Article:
Super Fino, delicately woven by talented artisans from Sandoná, Colombia

Discover the superior weave and quality of our exclusive Iraca straw hats. 

Delicately handwoven homewares and accessories from

Sandoná, Colombia

 

Native Iraca straw from Nariño & Santander, Colombia

Material: Iraca palm (Carludovica palmata), vegetable dyes

Our talented artisan partners from Sandoná are mainly mums, single mums, farm workers and displaced women and indigenous (due to violence in their hometowns).

While weaving is the main source of income for many women in the region, it is also an activity that fits within the juggle of raising a family. 

They travel from their homes to Sandoná every weekend to meet at their workshop every Saturday. There they practice their designs and separate all the materials that each artisan will take home.

Weaving is an activity that encourages creativity and a sense of achievement. At home during the week they work on their orders - after finishing working at the farms, after putting kids to bed or before the kids wake up (like many other mums around the world do it!).

2300 artisan families derive their livelihood from this technique.

YOUR impact: support one of the artisan families who derive their livelihood from this technique.

Native fique from Boyaca, Colombia

Guacamayas, the impressive & colourful handwoven home accents. 

Material: Fique fibres pulled from agave type cactuses, vegetable dyes

This region was home to the Laches indigenous people, whose legacy decidedly marks the local identity. Women of this community combine agriculture and cattle herding with colourful and diverse basket weaving. This ancestral art form employs the spiral technique, the use of fique, vegetable dyes and mordents like salt, aloe, plantain carpels, orange and lemon.

YOUR impact: support one of the artisan families who derive their livelihood from this technique.

Native Fique from Curití – Santander, Colombia

The coffee rugs! Handwoven in a traditional loom. 

Material: fique fibres pulled from agave type cactuses, vegetable dyes

This craft dates back a thousand years to the Guane tribes who extracted the fibres from agave type cactuses and weaved them into clothing.  After stripping the cactus of its fibres, the threads are manually combed to extract the impurities then died with naturally extracted colours. Then the fibres are weaved into a course cloth used to make fabrics, bags, rugs, shoes, wall hangings and numerous other products. This unique material is completely sustainable as the base of the plant lives for over 20 years, and is left untouched in order to avoid deforestation.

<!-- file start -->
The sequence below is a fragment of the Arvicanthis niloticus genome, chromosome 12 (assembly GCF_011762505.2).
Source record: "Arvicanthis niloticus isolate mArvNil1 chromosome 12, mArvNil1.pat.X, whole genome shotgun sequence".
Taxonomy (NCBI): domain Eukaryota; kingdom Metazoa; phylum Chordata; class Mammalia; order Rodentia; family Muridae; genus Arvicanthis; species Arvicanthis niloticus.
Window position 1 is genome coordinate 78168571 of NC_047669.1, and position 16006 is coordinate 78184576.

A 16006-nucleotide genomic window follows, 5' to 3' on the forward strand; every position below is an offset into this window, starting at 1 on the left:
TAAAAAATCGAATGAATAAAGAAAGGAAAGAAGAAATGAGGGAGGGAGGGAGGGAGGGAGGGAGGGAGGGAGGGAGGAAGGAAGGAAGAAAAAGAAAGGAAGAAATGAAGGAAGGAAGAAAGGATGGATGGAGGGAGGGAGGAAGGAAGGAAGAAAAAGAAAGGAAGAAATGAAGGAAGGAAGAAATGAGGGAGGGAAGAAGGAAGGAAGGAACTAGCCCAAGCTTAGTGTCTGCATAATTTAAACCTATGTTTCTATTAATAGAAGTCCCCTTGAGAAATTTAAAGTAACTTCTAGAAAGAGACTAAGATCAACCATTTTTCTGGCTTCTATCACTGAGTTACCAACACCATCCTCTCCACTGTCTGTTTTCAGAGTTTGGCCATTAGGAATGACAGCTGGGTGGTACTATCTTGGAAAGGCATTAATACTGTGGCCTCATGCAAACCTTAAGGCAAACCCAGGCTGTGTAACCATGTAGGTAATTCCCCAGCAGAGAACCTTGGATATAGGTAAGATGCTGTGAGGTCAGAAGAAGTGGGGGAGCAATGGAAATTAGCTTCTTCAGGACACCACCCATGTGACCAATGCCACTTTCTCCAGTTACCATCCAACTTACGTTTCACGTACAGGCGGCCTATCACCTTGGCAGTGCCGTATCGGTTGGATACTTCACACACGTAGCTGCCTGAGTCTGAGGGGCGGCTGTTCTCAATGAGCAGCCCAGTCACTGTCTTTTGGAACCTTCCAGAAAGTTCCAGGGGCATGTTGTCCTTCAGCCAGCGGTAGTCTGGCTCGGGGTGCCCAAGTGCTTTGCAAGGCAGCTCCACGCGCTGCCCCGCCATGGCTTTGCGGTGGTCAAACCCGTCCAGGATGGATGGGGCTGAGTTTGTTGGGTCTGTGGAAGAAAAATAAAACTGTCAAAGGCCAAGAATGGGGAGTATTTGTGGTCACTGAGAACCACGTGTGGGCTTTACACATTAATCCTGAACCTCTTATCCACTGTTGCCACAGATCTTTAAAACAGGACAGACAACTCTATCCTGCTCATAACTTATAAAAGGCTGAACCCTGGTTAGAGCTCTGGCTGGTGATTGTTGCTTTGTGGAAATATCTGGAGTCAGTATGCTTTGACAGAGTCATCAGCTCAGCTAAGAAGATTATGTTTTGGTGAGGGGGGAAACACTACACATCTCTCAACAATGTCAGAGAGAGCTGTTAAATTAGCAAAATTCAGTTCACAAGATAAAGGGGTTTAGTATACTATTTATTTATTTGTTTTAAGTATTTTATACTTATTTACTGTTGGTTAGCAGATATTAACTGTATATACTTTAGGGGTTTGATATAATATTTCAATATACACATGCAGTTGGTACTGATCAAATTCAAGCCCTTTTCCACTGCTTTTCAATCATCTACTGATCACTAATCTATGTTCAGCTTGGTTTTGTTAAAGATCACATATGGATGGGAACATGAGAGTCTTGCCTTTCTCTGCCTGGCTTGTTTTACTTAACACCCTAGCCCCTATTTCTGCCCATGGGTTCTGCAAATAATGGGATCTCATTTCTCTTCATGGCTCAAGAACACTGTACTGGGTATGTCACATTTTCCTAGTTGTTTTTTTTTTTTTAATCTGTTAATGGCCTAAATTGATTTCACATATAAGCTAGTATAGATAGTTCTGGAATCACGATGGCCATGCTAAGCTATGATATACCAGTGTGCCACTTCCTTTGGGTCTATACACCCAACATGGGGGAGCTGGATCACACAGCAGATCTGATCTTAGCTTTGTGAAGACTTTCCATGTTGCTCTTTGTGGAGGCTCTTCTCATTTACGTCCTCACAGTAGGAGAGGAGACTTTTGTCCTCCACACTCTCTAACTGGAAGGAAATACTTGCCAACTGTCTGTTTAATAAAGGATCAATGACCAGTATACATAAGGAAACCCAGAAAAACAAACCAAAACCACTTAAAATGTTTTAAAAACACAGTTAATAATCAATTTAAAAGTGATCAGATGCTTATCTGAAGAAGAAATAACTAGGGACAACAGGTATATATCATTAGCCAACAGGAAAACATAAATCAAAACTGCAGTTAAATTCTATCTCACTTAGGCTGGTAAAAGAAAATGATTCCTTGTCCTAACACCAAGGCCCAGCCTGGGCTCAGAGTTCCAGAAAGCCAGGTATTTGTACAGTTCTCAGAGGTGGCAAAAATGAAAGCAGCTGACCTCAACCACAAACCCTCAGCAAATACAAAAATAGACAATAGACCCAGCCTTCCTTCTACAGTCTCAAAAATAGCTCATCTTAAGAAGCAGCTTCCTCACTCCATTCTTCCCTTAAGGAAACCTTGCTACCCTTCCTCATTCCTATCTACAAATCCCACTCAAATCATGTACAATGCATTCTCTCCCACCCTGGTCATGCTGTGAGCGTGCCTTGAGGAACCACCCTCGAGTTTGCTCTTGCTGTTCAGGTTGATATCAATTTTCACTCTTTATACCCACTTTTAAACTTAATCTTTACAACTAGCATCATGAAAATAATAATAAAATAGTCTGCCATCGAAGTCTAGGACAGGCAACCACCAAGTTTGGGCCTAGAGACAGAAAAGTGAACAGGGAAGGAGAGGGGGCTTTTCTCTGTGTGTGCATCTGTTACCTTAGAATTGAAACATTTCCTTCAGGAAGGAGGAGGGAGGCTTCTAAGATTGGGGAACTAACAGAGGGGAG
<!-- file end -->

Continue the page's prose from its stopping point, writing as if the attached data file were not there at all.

YOUR impact: support one of the artisan families who derive their livelihood from this technique.

Wayuu Kanaas patterns and the weaving technique taught by the Spider. Guajira, Colombia

Material: thread, yarn and mawisa

According to the legend, the Spider Wale’keru (WALE’KERÜ )taught the Wayuu women their trade. Since then, women have learn the weaving techniques and developed Kanaas, their traditional designs

The northern peninsula of La Guajira, surrounded by the Caribbean Sea, is the ancestral home of the Wayúu indigenous people. The Kanaas or patterns woven into the mochilas represent the physical world and cosmology of the Wayuu people. Artisans of the Wayuu tribe weave their hats with natural, organic straw-like fibres (similar to bamboo) they call Mawisa. Wayuu Hats is an important accessory and also a cultural symbol.

YOUR impact: support one of the 450 artisan families who derive their livelihood from this technique.

The community of Los Pastos. Cumbal – Nariño, Colombia

Warm and earthy colours woven in the highest Andes. The traditional weaving loom 'guanga' for the warmest ponchos. Material: sheep wool and acrylic yarn

This indigenous ethnic group, work with the Guanga , the traditional loom which seeks, through its artisan craft, replicate a tradition directly linked with its symbolism reflected in nature comprising mountainous areas, green fields, rivers and lakes. Accessories and clothing are only a way to manifest their history, experiences and thoughts of their culture and their land, the Pachamama.

The group is involved in the whole process from shearing sheep, spinning and twisting wool, washing and decide if the raw material is raw or dyed with natural dyes.

There is an unbreakable bond between the territory, the environment and its inhabitants.

YOUR impact: support one of the artisan families who derive their livelihood from this technique.